Friday, 5:00 p.m.
The students, about two dozen of them, sit in rapt attention as Ray Sharma explains how they too can create the next Cows Versus Aliens.
Mr. Sharma, the head of Toronto-based mobile game developer XMG studio, is the opening speaker at this year's Great Canadian Appathon, the largest and most lucrative app-building competition for Canadian students. Over the next 48 hours, more than 500 students across the country will pull a marathon coding session in the hopes of creating the most compelling smartphone or tablet game and taking home the competition's $25,000 first place prize.
They will also, in the process, learn a few valuable lessons about the state of the modern technology industry, where startup culture and intense competition make brutal working hours and ultra-tight deadlines the norm, not the exception.
Many of these contestants will spend the next weekend riding Red Bull-fuelled roller coasters; some will start the competition with grand visions of building the next Angry Birds in a weekend, and will instead burn out before the reaching finish line; others will conceive prize-winning and even ultimately profitable apps, and may well land a job with XMG or some other developer as a result. Virtually all the competitors will demonstrate Herculean feats of code-writing and bug-fixing, driven consciously or subconsciously by the same ideological thesis statement that drives the industry they hope to join: that all it takes to succeed in tech is a good idea and a tolerance for hard work.
If you want to observe first-hand a microcosm of the tech industry's fastest-growing sub-sector, go to an appathon.
Mr. Sharma is speaking at the Digital Media Zone at Ryerson, one of about 40 colleges across the country that have signed on for this year's Great Canadian Appathon. The DMZ is what tech-heads call an incubation chamber – instead of premature babies, it helps tiny startups get better. The DMZ offices are located on the fifth floor of a landmark building in the heart of downtown Toronto. A glass wall that runs along the office's south-facing side offers a fantastic view of Yonge-Dundas square. On most days, entrepreneurs from about 30 companies sit around the open-concept tables chained to their computers, slowly building the next Facebook or LinkedIn or Fruit Ninja. The atmosphere is not all that different from most corporate workplaces, except with more whiteboards.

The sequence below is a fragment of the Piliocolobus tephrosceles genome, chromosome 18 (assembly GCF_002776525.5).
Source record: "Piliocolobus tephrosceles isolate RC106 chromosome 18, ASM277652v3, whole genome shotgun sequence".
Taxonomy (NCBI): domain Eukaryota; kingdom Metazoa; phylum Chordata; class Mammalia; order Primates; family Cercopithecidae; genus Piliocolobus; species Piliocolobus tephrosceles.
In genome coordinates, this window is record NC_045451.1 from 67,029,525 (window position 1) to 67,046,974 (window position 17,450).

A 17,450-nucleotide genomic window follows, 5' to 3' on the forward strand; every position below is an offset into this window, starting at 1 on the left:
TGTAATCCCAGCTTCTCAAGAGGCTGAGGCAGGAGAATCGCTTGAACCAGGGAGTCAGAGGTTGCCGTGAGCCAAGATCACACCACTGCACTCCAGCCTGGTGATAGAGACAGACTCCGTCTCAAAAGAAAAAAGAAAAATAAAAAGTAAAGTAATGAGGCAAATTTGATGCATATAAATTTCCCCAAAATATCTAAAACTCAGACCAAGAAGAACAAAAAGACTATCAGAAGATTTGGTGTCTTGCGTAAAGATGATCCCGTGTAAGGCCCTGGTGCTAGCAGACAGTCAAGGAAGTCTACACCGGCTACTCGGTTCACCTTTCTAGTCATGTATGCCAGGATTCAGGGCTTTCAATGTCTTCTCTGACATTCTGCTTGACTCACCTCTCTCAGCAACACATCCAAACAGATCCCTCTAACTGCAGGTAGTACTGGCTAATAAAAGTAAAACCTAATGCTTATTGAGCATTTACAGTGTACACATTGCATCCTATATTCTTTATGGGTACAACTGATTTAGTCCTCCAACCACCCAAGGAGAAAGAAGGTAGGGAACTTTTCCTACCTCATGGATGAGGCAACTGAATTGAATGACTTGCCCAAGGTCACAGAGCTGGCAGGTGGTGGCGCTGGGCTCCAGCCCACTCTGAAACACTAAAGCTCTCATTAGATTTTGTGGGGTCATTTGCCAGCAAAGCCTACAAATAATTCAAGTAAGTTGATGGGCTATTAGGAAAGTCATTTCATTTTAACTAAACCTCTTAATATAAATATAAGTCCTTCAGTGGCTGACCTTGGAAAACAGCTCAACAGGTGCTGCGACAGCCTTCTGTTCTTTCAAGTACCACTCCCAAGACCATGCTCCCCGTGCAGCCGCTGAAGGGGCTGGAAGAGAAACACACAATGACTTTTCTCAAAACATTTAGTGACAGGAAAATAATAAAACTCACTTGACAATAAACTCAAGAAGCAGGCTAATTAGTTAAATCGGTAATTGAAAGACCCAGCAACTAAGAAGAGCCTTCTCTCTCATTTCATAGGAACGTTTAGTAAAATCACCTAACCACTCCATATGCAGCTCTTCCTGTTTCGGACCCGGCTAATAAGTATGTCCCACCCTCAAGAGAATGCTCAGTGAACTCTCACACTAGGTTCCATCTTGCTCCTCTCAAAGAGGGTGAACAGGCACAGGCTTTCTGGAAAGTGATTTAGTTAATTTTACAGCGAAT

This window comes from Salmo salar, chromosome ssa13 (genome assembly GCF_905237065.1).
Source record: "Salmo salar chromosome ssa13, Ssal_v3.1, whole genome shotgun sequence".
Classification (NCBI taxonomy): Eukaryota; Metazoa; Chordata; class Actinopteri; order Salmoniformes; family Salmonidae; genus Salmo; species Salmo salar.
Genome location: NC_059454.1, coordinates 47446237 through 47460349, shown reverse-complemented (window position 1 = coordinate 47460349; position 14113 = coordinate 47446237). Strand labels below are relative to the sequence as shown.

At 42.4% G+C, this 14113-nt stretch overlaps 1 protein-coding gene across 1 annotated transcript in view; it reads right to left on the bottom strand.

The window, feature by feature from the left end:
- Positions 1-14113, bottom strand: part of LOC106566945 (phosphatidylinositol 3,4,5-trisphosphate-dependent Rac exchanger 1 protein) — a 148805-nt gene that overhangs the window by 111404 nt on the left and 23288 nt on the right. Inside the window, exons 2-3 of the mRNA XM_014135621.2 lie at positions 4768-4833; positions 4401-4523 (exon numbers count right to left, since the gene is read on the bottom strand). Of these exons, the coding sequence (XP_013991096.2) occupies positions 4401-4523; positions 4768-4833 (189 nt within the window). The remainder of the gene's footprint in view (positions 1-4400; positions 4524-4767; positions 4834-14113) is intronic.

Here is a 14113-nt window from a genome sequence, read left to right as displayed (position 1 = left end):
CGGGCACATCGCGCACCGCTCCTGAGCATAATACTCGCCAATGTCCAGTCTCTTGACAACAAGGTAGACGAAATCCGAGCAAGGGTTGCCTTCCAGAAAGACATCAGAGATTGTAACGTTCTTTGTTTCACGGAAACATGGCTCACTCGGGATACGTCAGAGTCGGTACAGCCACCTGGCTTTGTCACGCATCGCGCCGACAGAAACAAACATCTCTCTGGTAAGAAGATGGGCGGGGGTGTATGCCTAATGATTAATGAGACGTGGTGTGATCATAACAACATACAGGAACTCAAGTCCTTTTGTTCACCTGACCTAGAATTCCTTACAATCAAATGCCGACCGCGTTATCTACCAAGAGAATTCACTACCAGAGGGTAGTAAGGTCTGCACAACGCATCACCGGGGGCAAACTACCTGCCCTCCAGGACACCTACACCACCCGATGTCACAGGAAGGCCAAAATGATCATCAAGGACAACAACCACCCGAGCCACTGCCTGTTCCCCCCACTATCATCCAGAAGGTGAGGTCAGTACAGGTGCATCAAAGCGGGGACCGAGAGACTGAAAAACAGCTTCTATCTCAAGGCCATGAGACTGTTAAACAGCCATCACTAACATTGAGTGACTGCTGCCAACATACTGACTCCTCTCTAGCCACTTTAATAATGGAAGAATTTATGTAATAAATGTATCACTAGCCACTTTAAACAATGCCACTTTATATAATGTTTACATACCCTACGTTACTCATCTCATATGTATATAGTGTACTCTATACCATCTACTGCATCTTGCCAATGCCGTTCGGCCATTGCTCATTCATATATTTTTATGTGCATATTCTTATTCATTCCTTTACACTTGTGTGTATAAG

This weekend, however, the occupants of the DMZ will be mostly students ranging in age from about 20 to 30. This is the third year XMG has hosted the appathon (this year, the Globe and Mail is one of the sponsors) – during that time, the number of participants has almost doubled. (You can download the winner of the first Appathon – “Super Punch” – if you have a Windows Phone.)
To an outside observer oblivious to the details of the two-day event, the DMZ would appear to have been outfitted for a spectacle at once intense and thoroughly tame. Near the rows of high-end laptops sit bowls of lolipops. The whiteboards are full of inspirational but somewhat vague quotes, such as, “On the other side of fear is freedom” and “Celebrate the journey.”
There’s also a slight undercurrent of the tech industry’s “bro-gramming” subculture – a term used derisively to describe male programmers who spend most of their working time around other male programmers and say and do the kinds of things you’d expect in a mostly male environment. Participants are given swag bags full of hoodies, T-shirts and buttons that say things like, “I've got 99 problems but a glitch ain't one.” There are only two women among the two dozen or so contestants at the Ryerson hub, and it is unlikely the ratio is skewed heavily in the favour of women at any one of the other GCA contest sites around the country. A couple of young women who appear to have been hired by Red Bull are handing out Red Bull cans retrieved from backpacks that are themselves shaped like Red Bull cans. The most commonly uttered words over the next 48 hours will be Red and Bull.
The theme for this year's contest is “Retro,” hearkening back to the days of Nintendo cartridges and 8-bit heart icons and the original Mario Bros. On the surface, it seems a somewhat cruel choice, given that many of the contestants were not born when these cultural icons first made their mark (indeed, it isn't long before one of the teams adds “look up def. of retro” to their whiteboard To-Do list).Report Typo/Error
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